Local businesses struggle to find workers
Restaurants and other businesses close early on certain days.
Other businesses need to limit the number of clients they can serve in a certain period of time.
Manufacturers are throwing in wide nets to try and recruit people to fill positions in their factories to ensure that they complete jobs on time that their customers want.
The Jackson Chamber and elected officials are posting on social media to let people know about job openings and their abundance right now.
But there is a problem.
“It seems like no one wants to show up for work,” said Tim Armstrong, owner of Reliable Lawncare and Landscaping. “Or not many of us at least.”
Positions open almost everywhere
There is a shortage of available workers in the area which has affected various businesses including Reliable, Jackson Pride Commercial and Residential Cleaning, and restaurants like Old Country Store. And executives from all three companies are among those worried about what will happen in the short and long term for the economy with so many people not working.
Diana Cotten first opened Jackson Pride in 2015 and slowly grew her business until it employed 23 people in February. Since then that number has dropped to 16 with typically around three workers calling on most days for various reasons.
“We try to work with our employees because many of them are mothers who have to deal with doctor visits or dental appointments or take care of sick children at different times, but this does not happen. That’s not the problem, ”Cotton said. “The problem is, I’m trying to fill seven positions and I can’t because I can’t get a lot of applications, and the ones I get may or may not come for an interview.”
Armstrong has similar experiences where Reliable has a staff of six right now while normally operating with 16 employees if they are full.
“It started around the middle of last year when it became difficult for the first time to hire people or keep the ones we had hired,” Armstrong said. “I think we had about 27 or 28 people working here at some point last year based on the number of W2 forms I sent out at the start of this year.”
Thomas Media hosted its annual career fair last week at the Carl Perkins Civic Center, and the event that would typically attract over 1,000 job seekers to speak to the 60 establishments looking for workers had around 250 this year.
Gerdau was one of the companies represented at the event, and they face the same issues as Reliable and Jackson Pride.
“Despite competitive salaries, award-winning benefits and career development opportunities, Gerdau is struggling to find quality candidates for our vacancies,” said Jennifer Alexander, Director of Human Resources at Gerdau. “We are taking many steps to address this challenge, including engaging with our community partners, evaluating our hiring practices and incentives, and raising awareness of the exceptional opportunities that exist with Gerdau. “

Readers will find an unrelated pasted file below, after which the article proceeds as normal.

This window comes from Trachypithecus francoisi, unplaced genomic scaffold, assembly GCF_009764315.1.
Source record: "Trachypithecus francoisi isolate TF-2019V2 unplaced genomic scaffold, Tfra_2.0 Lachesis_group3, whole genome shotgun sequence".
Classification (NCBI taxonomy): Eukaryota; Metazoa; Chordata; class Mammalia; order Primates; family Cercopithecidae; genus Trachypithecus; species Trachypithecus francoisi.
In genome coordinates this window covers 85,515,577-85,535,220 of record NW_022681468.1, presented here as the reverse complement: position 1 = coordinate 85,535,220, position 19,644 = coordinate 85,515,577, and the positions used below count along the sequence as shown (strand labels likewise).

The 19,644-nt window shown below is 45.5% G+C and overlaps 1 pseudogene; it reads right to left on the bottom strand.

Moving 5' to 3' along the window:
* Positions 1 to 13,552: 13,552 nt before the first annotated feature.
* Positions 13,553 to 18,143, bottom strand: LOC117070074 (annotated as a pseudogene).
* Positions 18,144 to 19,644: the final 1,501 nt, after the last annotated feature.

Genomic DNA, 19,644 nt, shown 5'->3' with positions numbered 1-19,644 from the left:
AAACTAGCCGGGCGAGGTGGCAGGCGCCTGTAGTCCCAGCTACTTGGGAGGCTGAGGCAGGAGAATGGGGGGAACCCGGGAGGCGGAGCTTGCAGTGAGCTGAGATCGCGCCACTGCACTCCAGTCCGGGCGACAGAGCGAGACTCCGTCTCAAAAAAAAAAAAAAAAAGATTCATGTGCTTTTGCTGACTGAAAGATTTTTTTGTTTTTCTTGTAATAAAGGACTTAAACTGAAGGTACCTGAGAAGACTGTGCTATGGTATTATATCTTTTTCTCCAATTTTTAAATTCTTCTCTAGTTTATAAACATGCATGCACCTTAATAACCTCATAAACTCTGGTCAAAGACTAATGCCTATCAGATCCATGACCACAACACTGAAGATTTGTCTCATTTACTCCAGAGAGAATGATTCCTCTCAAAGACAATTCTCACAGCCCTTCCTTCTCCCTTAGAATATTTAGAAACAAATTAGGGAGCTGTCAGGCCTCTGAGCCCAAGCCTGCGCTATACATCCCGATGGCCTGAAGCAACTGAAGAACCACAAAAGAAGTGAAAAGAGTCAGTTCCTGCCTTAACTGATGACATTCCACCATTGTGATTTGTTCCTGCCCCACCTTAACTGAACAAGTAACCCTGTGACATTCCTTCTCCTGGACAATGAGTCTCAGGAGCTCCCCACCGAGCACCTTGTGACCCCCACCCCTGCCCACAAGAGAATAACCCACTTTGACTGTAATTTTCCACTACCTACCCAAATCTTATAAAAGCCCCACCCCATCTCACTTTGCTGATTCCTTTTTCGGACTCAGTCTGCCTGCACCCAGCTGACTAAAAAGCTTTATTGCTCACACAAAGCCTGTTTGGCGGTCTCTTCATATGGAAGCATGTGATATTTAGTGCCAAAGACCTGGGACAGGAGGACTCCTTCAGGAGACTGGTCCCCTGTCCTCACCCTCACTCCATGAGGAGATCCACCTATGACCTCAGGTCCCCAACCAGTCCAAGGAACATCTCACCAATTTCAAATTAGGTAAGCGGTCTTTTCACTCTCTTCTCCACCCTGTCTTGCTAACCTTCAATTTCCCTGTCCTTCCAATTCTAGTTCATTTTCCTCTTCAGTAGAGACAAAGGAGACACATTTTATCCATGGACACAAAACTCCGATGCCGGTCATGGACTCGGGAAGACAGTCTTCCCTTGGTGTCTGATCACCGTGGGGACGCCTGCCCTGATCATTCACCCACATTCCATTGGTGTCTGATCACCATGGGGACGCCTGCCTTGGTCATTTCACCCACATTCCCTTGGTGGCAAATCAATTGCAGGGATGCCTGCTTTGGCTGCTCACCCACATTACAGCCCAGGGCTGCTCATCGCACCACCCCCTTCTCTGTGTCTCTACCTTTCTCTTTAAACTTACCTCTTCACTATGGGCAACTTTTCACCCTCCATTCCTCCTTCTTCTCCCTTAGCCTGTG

But whether it’s steelmaking like Gerdau, service industries like landscaping or cleaning services or the restaurant industry, potential workers don’t show up.
Old Country Store will employ between 85 and 90 workers when full. They have moved closer to 75 for most of 2021 so far.
“I like to think of ourselves as a good company to work for with competitive salaries and we take care of our people with advancement opportunities and other incentives,” said Brooks Shaw, owner of Old Country Store. “But when you can’t get someone to come to an interview you scheduled with them when they applied, it’s hard to maintain a full complement.
“We’ve had a few people who have turned out to be the ones who will show up to work and stay, and these are phenomenal additions to our team. But they only make up a small percentage of the people we talk to come with.
Armstrong said it was difficult to get some people to work for the starting salary at Reliable.
“If someone comes looking for a job and is ready to work without any prior knowledge of what we do in landscaping and lawn care, they will start earning $ 13.25 an hour,” he said. Armstrong said. “And I’ll bring some in here and they start and then come back and tell me they can earn more in another job and they try to make me match or beat me, and I tell them I’m going to pay them more when they can. more to get paid more.